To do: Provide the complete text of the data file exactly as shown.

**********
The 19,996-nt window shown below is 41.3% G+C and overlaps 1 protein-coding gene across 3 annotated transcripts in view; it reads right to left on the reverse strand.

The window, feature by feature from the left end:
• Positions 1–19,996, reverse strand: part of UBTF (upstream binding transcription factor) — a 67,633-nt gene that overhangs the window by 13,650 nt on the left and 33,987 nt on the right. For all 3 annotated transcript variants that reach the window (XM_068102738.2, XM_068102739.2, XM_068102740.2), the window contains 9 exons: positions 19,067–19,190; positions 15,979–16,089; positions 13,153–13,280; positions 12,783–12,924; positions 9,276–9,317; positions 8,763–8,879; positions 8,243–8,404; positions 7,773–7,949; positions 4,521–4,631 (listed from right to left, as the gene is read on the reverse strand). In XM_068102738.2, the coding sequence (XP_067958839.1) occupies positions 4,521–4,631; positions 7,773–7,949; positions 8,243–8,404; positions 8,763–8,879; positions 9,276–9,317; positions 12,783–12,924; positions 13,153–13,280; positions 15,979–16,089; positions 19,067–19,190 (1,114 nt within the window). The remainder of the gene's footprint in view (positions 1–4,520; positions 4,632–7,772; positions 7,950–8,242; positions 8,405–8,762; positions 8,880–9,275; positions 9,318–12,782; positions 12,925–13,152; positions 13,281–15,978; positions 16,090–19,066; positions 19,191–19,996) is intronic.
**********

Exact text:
The 19,996-nt window shown below is 41.3% G+C and overlaps 1 protein-coding gene across 3 annotated transcripts in view; it reads right to left on the reverse strand.

The window, feature by feature from the left end:
• Positions 1–19,996, reverse strand: part of UBTF (upstream binding transcription factor) — a 67,633-nt gene that overhangs the window by 13,650 nt on the left and 33,987 nt on the right. For all 3 annotated transcript variants that reach the window (XM_068102738.2, XM_068102739.2, XM_068102740.2), the window contains 9 exons: positions 19,067–19,190; positions 15,979–16,089; positions 13,153–13,280; positions 12,783–12,924; positions 9,276–9,317; positions 8,763–8,879; positions 8,243–8,404; positions 7,773–7,949; positions 4,521–4,631 (listed from right to left, as the gene is read on the reverse strand). In XM_068102738.2, the coding sequence (XP_067958839.1) occupies positions 4,521–4,631; positions 7,773–7,949; positions 8,243–8,404; positions 8,763–8,879; positions 9,276–9,317; positions 12,783–12,924; positions 13,153–13,280; positions 15,979–16,089; positions 19,067–19,190 (1,114 nt within the window). The remainder of the gene's footprint in view (positions 1–4,520; positions 4,632–7,772; positions 7,950–8,242; positions 8,405–8,762; positions 8,880–9,275; positions 9,318–12,782; positions 12,925–13,152; positions 13,281–15,978; positions 16,090–19,066; positions 19,191–19,996) is intronic.